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  • Lysine is one of the essential amino acids that cannot be synthesized in the human body.
  • Lysine is the first limiting amino acid in proteins derived from grains.
  • Lysine has two amino groups (NH2), unlike other amino acids.
  • Cereals are often fortified with lysine to improve their nutritional value. High biologic value proteins (e.g. meat, fish, poultry, dairy) are rich sources of lysine.
  • Due to its extra amino group, lysine forms an amino-sugar complex with glucose or lactose. This process is called the Maillard reaction. This complex cannot be digested in the digestive tract, resulting in a lowered bioavailability. This reaction occurs during extensive heating or prolonged storage.
  • Vitamin C aids lysine in formation of collagen.

  • Functions

    • Lysine is used to synthesize muscle and visceral proteins.
    • Lysine-rich regions in proteins have a high affinity to receptors such as the LDL receptor.
    • Peptide hormones are initially synthesized as large, inactive prohormones, then are cleaved by proteolytic enzymes, forming the active hormone. Enzymes recognize pairs of basic residues such as lysine-arginine as a cleavage point.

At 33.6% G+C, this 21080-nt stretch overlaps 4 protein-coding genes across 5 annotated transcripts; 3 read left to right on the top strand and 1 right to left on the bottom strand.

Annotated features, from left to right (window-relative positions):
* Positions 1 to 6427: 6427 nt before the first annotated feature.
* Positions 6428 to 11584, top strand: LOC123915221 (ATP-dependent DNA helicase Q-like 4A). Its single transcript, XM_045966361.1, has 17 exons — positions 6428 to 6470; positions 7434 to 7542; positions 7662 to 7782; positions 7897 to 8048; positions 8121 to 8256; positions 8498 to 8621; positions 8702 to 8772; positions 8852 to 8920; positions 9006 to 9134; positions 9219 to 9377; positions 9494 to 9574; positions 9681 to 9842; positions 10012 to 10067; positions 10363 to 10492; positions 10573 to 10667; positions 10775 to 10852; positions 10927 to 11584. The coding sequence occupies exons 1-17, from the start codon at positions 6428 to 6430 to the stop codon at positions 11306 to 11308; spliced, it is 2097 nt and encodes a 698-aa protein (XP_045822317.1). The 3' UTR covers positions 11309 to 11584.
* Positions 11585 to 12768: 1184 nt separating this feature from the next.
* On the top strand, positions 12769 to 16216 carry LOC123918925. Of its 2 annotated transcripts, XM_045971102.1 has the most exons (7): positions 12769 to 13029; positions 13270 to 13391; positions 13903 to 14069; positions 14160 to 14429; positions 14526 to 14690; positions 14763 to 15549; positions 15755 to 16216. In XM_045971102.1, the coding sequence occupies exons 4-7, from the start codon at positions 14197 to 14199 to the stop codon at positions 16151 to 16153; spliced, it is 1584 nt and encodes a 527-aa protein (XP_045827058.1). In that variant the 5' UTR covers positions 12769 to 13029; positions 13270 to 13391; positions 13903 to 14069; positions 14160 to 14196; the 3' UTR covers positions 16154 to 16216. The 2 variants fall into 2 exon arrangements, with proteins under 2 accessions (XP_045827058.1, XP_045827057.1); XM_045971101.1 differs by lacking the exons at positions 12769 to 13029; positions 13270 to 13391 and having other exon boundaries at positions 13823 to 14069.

• Oral supplementation of lysine may prevent recurrence of herpes simplex infections.
    • Lysine is important in collagen and bone formation.

  • Dosage

    One to 3 g of lysine per day may be effective in inhibiting herpes simplex infections.

  • Toxicity

    Intake of lysine of up to 3 g per day appears to be safe for chronic use, even when taken with foods.1

  • Dietary Sources

    Drug-Supplement Interaction

    2 3 4

    Vitamin C aids lysine in the formation of collagen. Taking vitamin C with L-lysine may be beneficial.

    Information on the relationship between substances and disease is provided for general information, in order to convey a balanced review of the scientific literature. In many cases the relationship between a substance and a disease is tentative and additional research is needed to confirm such a relationship.

  • Research Summary

    Diet: To asses if lysine-deficient rats would alter their diet selection patterns on the basis of small changes in dietary lysine concentration, growing rats were adapted to diets in which the protein fraction was limited in lysine. Then they were given a choice between the adaptation diet containing lysine at the level of 0.25% (approximately 35% of the requirement for maximal growth) and a slightly more deficient diet. The adaptation diet allows for a slow rate of growth. Only rats adapted to the diets containing lysine below the requirement for growth selected the adaptation diet. This result indicates that lysine may act as a dietary stimulus to control diet selection.5

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